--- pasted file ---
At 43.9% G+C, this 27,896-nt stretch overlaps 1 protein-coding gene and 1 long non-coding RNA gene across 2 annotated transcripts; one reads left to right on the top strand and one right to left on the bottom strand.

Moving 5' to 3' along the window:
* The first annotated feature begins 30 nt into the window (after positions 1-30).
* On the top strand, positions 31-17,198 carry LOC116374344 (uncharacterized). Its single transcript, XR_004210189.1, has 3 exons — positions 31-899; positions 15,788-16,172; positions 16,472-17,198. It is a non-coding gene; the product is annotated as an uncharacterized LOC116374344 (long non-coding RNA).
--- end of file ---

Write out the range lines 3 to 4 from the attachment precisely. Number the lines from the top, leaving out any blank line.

* The first annotated feature begins 30 nt into the window (after positions 1-30).
* On the top strand, positions 31-17,198 carry LOC116374344 (uncharacterized). Its single transcript, XR_004210189.1, has 3 exons — positions 31-899; positions 15,788-16,172; positions 16,472-17,198. It is a non-coding gene; the product is annotated as an uncharacterized LOC116374344 (long non-coding RNA).